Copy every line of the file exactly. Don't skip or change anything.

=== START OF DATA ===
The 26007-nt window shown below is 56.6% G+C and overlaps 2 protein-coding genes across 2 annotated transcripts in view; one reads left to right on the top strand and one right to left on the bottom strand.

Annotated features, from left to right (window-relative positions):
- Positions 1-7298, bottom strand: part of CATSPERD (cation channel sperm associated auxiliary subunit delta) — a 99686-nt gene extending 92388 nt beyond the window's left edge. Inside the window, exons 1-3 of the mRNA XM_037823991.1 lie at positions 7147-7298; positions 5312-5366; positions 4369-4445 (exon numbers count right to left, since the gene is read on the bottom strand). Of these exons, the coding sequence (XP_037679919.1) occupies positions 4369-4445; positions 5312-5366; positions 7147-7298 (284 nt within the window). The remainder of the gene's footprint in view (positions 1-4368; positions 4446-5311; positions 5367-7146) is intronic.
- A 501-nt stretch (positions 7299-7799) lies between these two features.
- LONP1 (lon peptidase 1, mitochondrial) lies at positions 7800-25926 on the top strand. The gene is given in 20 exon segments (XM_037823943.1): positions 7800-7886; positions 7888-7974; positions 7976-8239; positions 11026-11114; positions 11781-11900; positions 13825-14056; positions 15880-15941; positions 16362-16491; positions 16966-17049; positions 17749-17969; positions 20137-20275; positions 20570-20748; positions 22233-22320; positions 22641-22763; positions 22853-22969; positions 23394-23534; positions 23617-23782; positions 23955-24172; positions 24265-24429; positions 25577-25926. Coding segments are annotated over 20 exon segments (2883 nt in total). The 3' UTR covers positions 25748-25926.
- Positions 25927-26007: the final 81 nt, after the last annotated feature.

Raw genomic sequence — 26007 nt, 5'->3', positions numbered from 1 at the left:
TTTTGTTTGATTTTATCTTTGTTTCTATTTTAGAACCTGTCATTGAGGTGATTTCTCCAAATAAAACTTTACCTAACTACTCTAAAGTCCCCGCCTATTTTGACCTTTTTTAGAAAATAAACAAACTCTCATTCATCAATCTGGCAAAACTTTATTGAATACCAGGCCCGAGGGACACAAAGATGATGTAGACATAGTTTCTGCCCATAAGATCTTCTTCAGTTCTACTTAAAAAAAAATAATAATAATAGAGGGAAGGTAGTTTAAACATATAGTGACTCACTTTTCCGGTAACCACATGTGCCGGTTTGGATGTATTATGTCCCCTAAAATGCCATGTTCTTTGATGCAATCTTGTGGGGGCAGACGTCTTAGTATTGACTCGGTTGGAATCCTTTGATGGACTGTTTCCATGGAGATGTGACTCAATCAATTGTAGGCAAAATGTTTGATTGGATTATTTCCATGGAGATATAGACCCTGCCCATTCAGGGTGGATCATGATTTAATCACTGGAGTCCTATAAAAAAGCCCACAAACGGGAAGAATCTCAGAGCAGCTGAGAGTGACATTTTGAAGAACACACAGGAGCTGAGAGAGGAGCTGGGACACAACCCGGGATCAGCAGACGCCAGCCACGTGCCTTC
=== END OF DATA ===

The 26007-nt window shown below is 56.6% G+C and overlaps 2 protein-coding genes across 2 annotated transcripts in view; one reads left to right on the top strand and one right to left on the bottom strand.

Annotated features, from left to right (window-relative positions):
- Positions 1-7298, bottom strand: part of CATSPERD (cation channel sperm associated auxiliary subunit delta) — a 99686-nt gene extending 92388 nt beyond the window's left edge. Inside the window, exons 1-3 of the mRNA XM_037823991.1 lie at positions 7147-7298; positions 5312-5366; positions 4369-4445 (exon numbers count right to left, since the gene is read on the bottom strand). Of these exons, the coding sequence (XP_037679919.1) occupies positions 4369-4445; positions 5312-5366; positions 7147-7298 (284 nt within the window). The remainder of the gene's footprint in view (positions 1-4368; positions 4446-5311; positions 5367-7146) is intronic.
- A 501-nt stretch (positions 7299-7799) lies between these two features.
- LONP1 (lon peptidase 1, mitochondrial) lies at positions 7800-25926 on the top strand. The gene is given in 20 exon segments (XM_037823943.1): positions 7800-7886; positions 7888-7974; positions 7976-8239; positions 11026-11114; positions 11781-11900; positions 13825-14056; positions 15880-15941; positions 16362-16491; positions 16966-17049; positions 17749-17969; positions 20137-20275; positions 20570-20748; positions 22233-22320; positions 22641-22763; positions 22853-22969; positions 23394-23534; positions 23617-23782; positions 23955-24172; positions 24265-24429; positions 25577-25926. Coding segments are annotated over 20 exon segments (2883 nt in total). The 3' UTR covers positions 25748-25926.
- Positions 25927-26007: the final 81 nt, after the last annotated feature.

Raw genomic sequence — 26007 nt, 5'->3', positions numbered from 1 at the left:
TTTTGTTTGATTTTATCTTTGTTTCTATTTTAGAACCTGTCATTGAGGTGATTTCTCCAAATAAAACTTTACCTAACTACTCTAAAGTCCCCGCCTATTTTGACCTTTTTTAGAAAATAAACAAACTCTCATTCATCAATCTGGCAAAACTTTATTGAATACCAGGCCCGAGGGACACAAAGATGATGTAGACATAGTTTCTGCCCATAAGATCTTCTTCAGTTCTACTTAAAAAAAAATAATAATAATAGAGGGAAGGTAGTTTAAACATATAGTGACTCACTTTTCCGGTAACCACATGTGCCGGTTTGGATGTATTATGTCCCCTAAAATGCCATGTTCTTTGATGCAATCTTGTGGGGGCAGACGTCTTAGTATTGACTCGGTTGGAATCCTTTGATGGACTGTTTCCATGGAGATGTGACTCAATCAATTGTAGGCAAAATGTTTGATTGGATTATTTCCATGGAGATATAGACCCTGCCCATTCAGGGTGGATCATGATTTAATCACTGGAGTCCTATAAAAAAGCCCACAAACGGGAAGAATCTCAGAGCAGCTGAGAGTGACATTTTGAAGAACACACAGGAGCTGAGAGAGGAGCTGGGACACAACCCGGGATCAGCAGACGCCAGCCACGTGCCTTC